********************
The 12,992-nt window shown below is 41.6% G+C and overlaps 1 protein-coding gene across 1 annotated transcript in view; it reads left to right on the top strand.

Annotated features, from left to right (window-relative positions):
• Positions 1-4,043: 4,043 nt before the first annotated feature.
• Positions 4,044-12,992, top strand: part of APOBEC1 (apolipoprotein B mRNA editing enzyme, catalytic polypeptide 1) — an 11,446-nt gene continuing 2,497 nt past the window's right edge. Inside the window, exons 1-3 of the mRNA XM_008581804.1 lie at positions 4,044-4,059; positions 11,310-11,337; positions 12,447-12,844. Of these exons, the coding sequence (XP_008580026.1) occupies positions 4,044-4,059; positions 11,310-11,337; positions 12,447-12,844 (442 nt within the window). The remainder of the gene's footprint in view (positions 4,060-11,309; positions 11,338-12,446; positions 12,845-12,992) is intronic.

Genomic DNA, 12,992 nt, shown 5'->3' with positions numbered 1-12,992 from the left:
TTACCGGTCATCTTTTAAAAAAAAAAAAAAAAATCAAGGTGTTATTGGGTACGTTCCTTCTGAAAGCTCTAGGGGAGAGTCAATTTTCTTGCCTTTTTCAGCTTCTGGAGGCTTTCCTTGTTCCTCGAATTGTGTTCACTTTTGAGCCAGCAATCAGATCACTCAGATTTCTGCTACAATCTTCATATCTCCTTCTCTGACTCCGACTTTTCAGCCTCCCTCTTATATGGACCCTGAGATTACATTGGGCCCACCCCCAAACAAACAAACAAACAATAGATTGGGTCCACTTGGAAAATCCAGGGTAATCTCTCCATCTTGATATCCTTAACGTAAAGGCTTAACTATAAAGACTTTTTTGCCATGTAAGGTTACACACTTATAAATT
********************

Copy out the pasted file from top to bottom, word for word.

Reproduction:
The 12,992-nt window shown below is 41.6% G+C and overlaps 1 protein-coding gene across 1 annotated transcript in view; it reads left to right on the top strand.

Annotated features, from left to right (window-relative positions):
• Positions 1-4,043: 4,043 nt before the first annotated feature.
• Positions 4,044-12,992, top strand: part of APOBEC1 (apolipoprotein B mRNA editing enzyme, catalytic polypeptide 1) — an 11,446-nt gene continuing 2,497 nt past the window's right edge. Inside the window, exons 1-3 of the mRNA XM_008581804.1 lie at positions 4,044-4,059; positions 11,310-11,337; positions 12,447-12,844. Of these exons, the coding sequence (XP_008580026.1) occupies positions 4,044-4,059; positions 11,310-11,337; positions 12,447-12,844 (442 nt within the window). The remainder of the gene's footprint in view (positions 4,060-11,309; positions 11,338-12,446; positions 12,845-12,992) is intronic.

Genomic DNA, 12,992 nt, shown 5'->3' with positions numbered 1-12,992 from the left:
TTACCGGTCATCTTTTAAAAAAAAAAAAAAAAATCAAGGTGTTATTGGGTACGTTCCTTCTGAAAGCTCTAGGGGAGAGTCAATTTTCTTGCCTTTTTCAGCTTCTGGAGGCTTTCCTTGTTCCTCGAATTGTGTTCACTTTTGAGCCAGCAATCAGATCACTCAGATTTCTGCTACAATCTTCATATCTCCTTCTCTGACTCCGACTTTTCAGCCTCCCTCTTATATGGACCCTGAGATTACATTGGGCCCACCCCCAAACAAACAAACAAACAATAGATTGGGTCCACTTGGAAAATCCAGGGTAATCTCTCCATCTTGATATCCTTAACGTAAAGGCTTAACTATAAAGACTTTTTTGCCATGTAAGGTTACACACTTATAAATT